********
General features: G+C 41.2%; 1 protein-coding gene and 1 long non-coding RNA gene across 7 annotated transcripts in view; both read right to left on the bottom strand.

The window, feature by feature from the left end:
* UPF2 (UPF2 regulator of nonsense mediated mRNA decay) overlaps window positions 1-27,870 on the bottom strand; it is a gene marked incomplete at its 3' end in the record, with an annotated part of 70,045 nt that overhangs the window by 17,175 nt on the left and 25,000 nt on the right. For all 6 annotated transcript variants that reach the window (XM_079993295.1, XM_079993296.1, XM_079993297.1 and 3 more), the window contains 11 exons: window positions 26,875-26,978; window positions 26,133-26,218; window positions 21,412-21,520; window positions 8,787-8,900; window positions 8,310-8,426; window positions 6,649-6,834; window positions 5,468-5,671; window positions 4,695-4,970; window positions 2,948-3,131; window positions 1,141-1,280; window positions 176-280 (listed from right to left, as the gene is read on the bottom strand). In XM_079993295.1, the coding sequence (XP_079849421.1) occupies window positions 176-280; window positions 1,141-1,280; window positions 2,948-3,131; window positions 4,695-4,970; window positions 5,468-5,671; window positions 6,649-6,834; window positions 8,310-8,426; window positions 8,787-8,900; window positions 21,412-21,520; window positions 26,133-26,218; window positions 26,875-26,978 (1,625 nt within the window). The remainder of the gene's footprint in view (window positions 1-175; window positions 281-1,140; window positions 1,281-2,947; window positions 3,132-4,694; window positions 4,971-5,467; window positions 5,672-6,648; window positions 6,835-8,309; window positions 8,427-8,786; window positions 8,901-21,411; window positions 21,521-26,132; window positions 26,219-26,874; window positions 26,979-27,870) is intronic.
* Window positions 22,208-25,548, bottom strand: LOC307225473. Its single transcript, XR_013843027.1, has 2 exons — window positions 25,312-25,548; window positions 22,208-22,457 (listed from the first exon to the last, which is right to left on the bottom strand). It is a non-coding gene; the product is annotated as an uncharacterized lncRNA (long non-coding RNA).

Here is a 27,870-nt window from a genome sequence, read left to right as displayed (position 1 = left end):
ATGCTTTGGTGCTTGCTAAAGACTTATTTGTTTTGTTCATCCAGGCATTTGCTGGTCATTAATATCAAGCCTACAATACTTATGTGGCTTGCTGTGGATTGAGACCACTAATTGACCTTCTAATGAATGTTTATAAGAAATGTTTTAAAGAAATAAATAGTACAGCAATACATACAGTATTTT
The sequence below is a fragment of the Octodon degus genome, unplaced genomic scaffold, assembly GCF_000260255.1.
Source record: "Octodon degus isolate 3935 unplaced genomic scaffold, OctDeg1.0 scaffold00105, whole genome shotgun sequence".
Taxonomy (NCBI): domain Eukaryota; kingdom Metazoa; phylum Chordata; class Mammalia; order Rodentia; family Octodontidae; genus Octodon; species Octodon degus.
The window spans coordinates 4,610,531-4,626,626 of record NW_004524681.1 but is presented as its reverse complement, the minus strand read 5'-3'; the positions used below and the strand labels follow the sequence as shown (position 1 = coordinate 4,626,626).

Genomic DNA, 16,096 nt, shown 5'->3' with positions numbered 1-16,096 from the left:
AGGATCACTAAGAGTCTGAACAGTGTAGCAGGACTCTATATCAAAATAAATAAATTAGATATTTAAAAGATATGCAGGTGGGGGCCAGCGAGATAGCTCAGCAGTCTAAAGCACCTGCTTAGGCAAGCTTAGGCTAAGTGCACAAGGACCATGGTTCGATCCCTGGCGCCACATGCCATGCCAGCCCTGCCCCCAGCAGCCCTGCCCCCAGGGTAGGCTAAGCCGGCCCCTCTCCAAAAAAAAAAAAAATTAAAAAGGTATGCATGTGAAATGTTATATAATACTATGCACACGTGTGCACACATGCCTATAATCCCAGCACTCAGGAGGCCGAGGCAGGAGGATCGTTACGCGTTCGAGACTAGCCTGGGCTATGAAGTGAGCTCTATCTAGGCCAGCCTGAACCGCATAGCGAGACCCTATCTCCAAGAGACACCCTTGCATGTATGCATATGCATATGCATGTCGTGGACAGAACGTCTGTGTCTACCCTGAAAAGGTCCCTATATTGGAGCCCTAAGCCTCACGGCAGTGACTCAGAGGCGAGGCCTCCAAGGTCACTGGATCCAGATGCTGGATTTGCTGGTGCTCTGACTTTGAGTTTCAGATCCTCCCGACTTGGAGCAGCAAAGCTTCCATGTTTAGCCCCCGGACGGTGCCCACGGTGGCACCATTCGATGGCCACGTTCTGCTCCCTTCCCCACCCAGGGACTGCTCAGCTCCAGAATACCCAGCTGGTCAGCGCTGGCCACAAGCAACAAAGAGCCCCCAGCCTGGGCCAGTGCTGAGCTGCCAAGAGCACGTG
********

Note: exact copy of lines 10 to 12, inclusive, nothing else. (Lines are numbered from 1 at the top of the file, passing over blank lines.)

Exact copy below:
The window spans coordinates 4,610,531-4,626,626 of record NW_004524681.1 but is presented as its reverse complement, the minus strand read 5'-3'; the positions used below and the strand labels follow the sequence as shown (position 1 = coordinate 4,626,626).

Genomic DNA, 16,096 nt, shown 5'->3' with positions numbered 1-16,096 from the left:
AGGATCACTAAGAGTCTGAACAGTGTAGCAGGACTCTATATCAAAATAAATAAATTAGATATTTAAAAGATATGCAGGTGGGGGCCAGCGAGATAGCTCAGCAGTCTAAAGCACCTGCTTAGGCAAGCTTAGGCTAAGTGCACAAGGACCATGGTTCGATCCCTGGCGCCACATGCCATGCCAGCCCTGCCCCCAGCAGCCCTGCCCCCAGGGTAGGCTAAGCCGGCCCCTCTCCAAAAAAAAAAAAAATTAAAAAGGTATGCATGTGAAATGTTATATAATACTATGCACACGTGTGCACACATGCCTATAATCCCAGCACTCAGGAGGCCGAGGCAGGAGGATCGTTACGCGTTCGAGACTAGCCTGGGCTATGAAGTGAGCTCTATCTAGGCCAGCCTGAACCGCATAGCGAGACCCTATCTCCAAGAGACACCCTTGCATGTATGCATATGCATATGCATGTCGTGGACAGAACGTCTGTGTCTACCCTGAAAAGGTCCCTATATTGGAGCCCTAAGCCTCACGGCAGTGACTCAGAGGCGAGGCCTCCAAGGTCACTGGATCCAGATGCTGGATTTGCTGGTGCTCTGACTTTGAGTTTCAGATCCTCCCGACTTGGAGCAGCAAAGCTTCCATGTTTAGCCCCCGGACGGTGCCCACGGTGGCACCATTCGATGGCCACGTTCTGCTCCCTTCCCCACCCAGGGACTGCTCAGCTCCAGAATACCCAGCTGGTCAGCGCTGGCCACAAGCAACAAAGAGCCCCCAGCCTGGGCCAGTGCTGAGCTGCCAAGAGCACGTG